This isn’t like Kanye West releasing the bulk of "My Beautiful Dark Twisted Fantasy" on us weeks ahead of time and then reworking it to make it more crisp and clean, this is an artist who virtually released the album’s three best songs, “Show Goes On”, “Words I Never Said” & “All Black Everything” and then said nothing else. A man who was labeled the apparent savior of hip-hop hustles backwards. Didn’t think you’d hear that statement did you?

For the most part, the listeners shouldn’t be the ones so caught up in this backlash towards a single album and an artist; it should be those who actually protested for this thing to come out. Its attempts of progressive rock are almost as bad as the band who tries to strike up keys from Garage Band thinking they’re original. People took off from their jobs, rallied up to the offices of Atlantic Records and demanded an album.

They did that for you, Fiasco. Aren’t you supposed to give the people what they want, an album not necessarily in line with your first two works but rather an album that at least signifies something? This was supposed to be the music of a generation who were sick of tired of being told no, discriminated against, etc. Instead you give them something Fred Durst would gladly love to call an album but the only problem is – they hold you in a higher regard than that.

As a colleague of mine pointed out, Pimp C didn’t want to make "Big Pimpin", yet it made him more known nationally and made UGK more revered for it. There are numerous stories pointing that out, read "Decoded" if you need to. You are paid to make music, you have a choice. Had you said “fuck Atlantic, I’m doing me” and left and created the “Great American Rap Album” then all would be forgiven.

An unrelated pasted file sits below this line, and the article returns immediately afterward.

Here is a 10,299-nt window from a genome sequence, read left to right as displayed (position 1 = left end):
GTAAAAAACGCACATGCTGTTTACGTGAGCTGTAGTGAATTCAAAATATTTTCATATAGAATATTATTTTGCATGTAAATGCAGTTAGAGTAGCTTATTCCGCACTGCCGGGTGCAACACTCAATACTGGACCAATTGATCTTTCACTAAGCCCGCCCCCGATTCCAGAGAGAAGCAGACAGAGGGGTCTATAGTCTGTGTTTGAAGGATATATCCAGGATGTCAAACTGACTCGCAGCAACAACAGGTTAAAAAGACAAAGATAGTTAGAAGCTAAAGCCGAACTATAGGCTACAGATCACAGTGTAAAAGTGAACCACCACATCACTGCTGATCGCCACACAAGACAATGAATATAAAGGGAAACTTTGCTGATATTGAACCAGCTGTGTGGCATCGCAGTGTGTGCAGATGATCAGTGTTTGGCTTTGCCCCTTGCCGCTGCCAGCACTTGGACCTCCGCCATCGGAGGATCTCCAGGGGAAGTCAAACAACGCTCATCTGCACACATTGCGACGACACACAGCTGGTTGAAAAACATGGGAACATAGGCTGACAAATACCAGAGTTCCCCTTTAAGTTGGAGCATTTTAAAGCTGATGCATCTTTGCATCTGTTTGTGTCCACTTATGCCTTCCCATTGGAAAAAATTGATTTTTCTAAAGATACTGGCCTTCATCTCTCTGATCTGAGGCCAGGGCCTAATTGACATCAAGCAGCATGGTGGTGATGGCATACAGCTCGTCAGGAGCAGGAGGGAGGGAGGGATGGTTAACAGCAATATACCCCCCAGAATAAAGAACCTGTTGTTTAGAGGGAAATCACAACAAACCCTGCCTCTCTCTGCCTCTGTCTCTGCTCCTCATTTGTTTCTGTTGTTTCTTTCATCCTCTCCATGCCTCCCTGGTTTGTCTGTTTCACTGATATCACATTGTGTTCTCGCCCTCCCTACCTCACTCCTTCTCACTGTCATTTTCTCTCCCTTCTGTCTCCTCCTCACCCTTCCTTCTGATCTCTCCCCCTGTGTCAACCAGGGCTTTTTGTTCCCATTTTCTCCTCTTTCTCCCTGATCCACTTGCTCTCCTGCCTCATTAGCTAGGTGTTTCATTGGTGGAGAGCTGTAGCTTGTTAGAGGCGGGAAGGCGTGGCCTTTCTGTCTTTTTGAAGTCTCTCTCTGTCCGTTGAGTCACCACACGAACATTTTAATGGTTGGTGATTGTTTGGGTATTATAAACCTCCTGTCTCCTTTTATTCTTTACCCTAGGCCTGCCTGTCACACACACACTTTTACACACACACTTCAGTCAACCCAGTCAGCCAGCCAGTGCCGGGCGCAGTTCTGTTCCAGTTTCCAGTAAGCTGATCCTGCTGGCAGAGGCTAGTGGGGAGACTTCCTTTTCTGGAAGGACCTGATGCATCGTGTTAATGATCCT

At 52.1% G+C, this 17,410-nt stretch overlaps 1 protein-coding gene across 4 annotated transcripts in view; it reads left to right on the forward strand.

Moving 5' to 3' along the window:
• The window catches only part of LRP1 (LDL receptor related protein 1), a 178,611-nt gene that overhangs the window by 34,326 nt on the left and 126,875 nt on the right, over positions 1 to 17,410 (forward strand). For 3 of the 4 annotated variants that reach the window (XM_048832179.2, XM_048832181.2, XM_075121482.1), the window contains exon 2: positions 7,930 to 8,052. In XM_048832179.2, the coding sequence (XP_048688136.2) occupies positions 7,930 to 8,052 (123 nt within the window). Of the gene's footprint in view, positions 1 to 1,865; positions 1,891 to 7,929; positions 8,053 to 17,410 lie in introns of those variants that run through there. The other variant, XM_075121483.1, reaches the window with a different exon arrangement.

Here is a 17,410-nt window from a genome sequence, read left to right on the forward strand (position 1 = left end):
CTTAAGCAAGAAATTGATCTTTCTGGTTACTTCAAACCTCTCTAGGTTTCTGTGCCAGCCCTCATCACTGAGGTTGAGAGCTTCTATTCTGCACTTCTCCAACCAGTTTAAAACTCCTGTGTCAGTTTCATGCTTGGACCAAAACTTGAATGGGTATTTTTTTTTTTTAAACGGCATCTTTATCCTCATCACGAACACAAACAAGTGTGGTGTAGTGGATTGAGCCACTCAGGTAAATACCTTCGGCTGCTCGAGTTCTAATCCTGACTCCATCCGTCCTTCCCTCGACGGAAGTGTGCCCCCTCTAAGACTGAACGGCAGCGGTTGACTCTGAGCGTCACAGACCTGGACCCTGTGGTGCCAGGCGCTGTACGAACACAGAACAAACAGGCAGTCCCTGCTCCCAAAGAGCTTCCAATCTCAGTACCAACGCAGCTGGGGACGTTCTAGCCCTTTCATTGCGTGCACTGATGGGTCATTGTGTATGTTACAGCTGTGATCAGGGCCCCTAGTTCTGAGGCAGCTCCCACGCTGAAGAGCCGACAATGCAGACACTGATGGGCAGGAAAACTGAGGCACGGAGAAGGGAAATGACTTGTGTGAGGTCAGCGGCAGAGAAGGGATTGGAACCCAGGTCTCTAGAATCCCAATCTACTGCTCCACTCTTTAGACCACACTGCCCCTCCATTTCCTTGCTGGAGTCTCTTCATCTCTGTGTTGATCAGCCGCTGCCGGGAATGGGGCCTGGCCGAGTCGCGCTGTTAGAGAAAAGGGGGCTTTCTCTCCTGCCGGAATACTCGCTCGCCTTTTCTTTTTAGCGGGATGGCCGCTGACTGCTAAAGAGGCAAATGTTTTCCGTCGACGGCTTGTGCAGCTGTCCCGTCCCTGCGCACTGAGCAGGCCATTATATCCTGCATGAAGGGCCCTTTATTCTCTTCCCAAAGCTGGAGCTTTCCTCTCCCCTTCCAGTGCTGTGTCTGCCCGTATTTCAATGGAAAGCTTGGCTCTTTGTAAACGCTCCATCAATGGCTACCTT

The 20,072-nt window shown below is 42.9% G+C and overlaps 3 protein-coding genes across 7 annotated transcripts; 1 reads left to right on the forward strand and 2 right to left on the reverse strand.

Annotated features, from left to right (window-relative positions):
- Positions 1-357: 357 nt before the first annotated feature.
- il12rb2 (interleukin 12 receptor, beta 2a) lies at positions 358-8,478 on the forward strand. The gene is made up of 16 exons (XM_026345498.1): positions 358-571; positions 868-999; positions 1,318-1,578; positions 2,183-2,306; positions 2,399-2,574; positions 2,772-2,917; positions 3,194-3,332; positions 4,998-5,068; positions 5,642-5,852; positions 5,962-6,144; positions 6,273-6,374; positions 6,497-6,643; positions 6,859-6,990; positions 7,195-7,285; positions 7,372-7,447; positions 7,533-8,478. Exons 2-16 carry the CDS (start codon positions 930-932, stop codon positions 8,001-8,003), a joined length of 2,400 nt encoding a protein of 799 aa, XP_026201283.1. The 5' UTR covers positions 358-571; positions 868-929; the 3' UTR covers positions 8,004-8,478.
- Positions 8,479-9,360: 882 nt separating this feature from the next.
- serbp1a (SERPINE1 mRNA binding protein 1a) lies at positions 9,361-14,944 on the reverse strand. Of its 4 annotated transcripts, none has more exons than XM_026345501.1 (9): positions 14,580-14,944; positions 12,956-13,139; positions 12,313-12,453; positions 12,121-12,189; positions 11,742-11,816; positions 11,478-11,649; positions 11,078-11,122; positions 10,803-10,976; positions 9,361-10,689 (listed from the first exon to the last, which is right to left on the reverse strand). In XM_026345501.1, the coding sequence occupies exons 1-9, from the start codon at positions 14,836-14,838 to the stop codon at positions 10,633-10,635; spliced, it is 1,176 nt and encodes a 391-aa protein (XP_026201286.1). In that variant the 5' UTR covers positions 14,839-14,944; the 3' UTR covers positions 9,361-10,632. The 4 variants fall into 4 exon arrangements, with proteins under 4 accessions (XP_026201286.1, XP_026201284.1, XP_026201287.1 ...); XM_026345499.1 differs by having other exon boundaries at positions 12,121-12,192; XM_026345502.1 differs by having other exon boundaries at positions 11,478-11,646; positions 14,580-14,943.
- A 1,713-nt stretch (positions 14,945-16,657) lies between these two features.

But by taking a holier than thou stance, it turned people off from the message you were trying to deliver. Being frustrated with something you worked hard for is understandable, but you’re still an artist. Not necessarily a slave to the system but rather someone who should know the give and take. You can’t say Atlantic didn’t market this properly because your music essentially owns ESPN at this point. If it’s true that they gave you a copy & paste rap album (i.e predetermined hooks & concepts thinking they KNOW the Lupe Fiasco sound) then don’t even do it. Wait even longer to release a project.

I can’t recall everything you’ve backtracked on since "Enemy of the State" had us all believing that "LASERS" was going to be quite the album. Same goes for the three leaks ahead of it, “I’m Beamin’”, “Go To Sleep” & “Shining Down”. Fans had hope then but getting their hopes up and then dashing them started this snowballing effect we’re witnessing now. No one really to blame except yourself, Wasulu.

In the end, you don’t necessarily lose because people are actually going to hear all this negativity and judge for themselves. But for those who stood out and demanded this, not only do they feel like sheep, they feel the sting of “I told you so’s” from many people who swore off of you previously.

All they wanted was a great album, not the techno babble mess of tracks with abysmal choruses like “State Run Radio”. All they wanted was Lupe Fiasco.

Did you give them that?

For a counterpoint article, "Why 'Lasers' Does NOT Suck", click here.